Black Locust Tree, Yellow Locust

Robinia pseudoacacia in all its Golden Glory

The black locust tree is valued as much for the high, filtered shade cast by its ferny foliage as for the brilliant shades of yellow and gold those same leaves add to the fall landscape. Robinia pseudoacacia is also a fast growing tree.



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from: Nature Hills Nursery, Inc.

Purple Robe Locust Tree
from: Nature Hills Nursery, Inc.

Most cultivars feature green foliage which colors in autumn but there is one called 'Frisia' whose leaves emerge yellow-green each spring and retain this coloration until they drop in late fall.

No matter which cultivar of R. pseudoacacia you plant, its bright fall foliage is sure to stand out against the darker leaves of the evergreen trees and shrubs in your landscape.

Although the black locust is a large, deciduous tree, it does not create a maintenance problem. Its leaves, being comprised of many small oval-shaped leaflets, melt gently into the soil after they descend and do not need to be raked up.

If this is not enough to recommend it, the black locust tree also flowers.

The white flowers of the Black Locust tree.

The small, white pea flowers dangle from the trees in fragrant clusters and make quite a show when they appear. They are followed by bean-like pods which contain the tree's seeds.

Tip for Growing Black Locust Trees

Golden Robinia, Marysville, Victoria, Australia, Pacific
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Black locust wood is brittle and thorny. It is best to site the trees away from foot paths and outdoor play or seating areas.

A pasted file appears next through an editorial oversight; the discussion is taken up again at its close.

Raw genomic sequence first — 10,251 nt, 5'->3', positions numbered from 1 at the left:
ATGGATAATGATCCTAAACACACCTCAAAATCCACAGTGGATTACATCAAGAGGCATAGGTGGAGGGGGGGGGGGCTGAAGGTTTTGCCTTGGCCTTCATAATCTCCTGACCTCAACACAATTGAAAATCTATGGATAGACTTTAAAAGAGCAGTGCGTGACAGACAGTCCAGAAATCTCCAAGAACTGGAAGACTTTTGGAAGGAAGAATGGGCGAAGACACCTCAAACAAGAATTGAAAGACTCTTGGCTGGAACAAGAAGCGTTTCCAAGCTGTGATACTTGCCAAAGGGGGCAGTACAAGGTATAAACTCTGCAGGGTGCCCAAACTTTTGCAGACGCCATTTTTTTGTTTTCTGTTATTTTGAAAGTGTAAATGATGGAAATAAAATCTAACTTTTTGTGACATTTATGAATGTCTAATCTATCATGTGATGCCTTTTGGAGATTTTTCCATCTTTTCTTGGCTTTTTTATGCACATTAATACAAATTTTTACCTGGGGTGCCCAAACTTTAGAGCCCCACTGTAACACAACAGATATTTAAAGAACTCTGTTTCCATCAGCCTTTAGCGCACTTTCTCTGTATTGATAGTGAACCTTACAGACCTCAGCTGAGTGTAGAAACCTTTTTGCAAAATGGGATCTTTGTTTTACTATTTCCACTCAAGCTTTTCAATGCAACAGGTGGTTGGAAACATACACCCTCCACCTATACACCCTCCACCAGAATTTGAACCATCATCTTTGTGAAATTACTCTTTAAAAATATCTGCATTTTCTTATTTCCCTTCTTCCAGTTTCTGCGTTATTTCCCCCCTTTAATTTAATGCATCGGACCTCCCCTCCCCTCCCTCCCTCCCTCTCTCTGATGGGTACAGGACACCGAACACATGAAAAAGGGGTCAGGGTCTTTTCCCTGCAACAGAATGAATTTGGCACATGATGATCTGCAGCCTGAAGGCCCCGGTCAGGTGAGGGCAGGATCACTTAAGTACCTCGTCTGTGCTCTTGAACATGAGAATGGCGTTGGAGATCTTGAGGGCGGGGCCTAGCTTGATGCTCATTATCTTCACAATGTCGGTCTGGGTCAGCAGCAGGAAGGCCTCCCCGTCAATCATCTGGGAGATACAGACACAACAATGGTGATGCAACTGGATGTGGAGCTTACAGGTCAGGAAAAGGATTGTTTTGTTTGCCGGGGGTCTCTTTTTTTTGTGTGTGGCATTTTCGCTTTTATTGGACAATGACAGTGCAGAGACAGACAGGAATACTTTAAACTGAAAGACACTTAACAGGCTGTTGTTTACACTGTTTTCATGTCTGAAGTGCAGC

The trees are also large (to 80 feet tall at maturity) and tend to sucker from their roots.

Siting a black locust tree in the center of a large lawn is an excellent idea for several reasons:

  1. The mower will take care of any suckers that form before they have a chance to gain a foothold.
  2. Grass grows beautifully beneath black locust trees as they do not cast a dense shade.
  3. Robinia trees will not tolerate shade. Being the focal point in a lawn guarantees them the sun they need to grow quickly into gorgeous landscape specimens.

This is a hardy plant which will readily adapt to most soil types. Water it regularly until it has settled in (1 year or so) and developed some drought tolerance.

It acclimates well to both heat and cold. Plant it in zones 4-9 for best performance.


Pruning a Black Locust Tree

Robinia pseudoacacia only needs training when it is young to establish a strong framework. Once the tree has grown too large to prune easily, it will no longer require yearly pruning.

Locust trees are usually trained to a central leader:

  • Remove any upright stem that competes with the central leader (which is just an extension of the tree's trunk).
  • Select 3-5 of the branches growing outward from the turnk as scaffold branches. Scaffolds should not be directly above one another and should form wide crotches from the trunk as narrow crothes are weak. Remove all other branches.
  • Each year select another set of scaffold brahches 2-3 feet higher up the trunk than the first set. Do this until the tree has 3 or 4 sets of scaffold limbs.
  • Once this occurs, all you will need to do is prune off any broken or crossing wood and thin the canopy to allow strong winds to pass through without breaking limbs. Most years you won't need to do any trimming at all.

Similar Trees:

The Honeylocust is a Black Locust Lookalike without the Thorns

For Stunning Fall Color, Plant a Golden Rain Tree

Related Pages:

How to Stop Locust Insects from Ruining Your Yard

Find Out Which Electric Pole Saw Does Not Make the Cut

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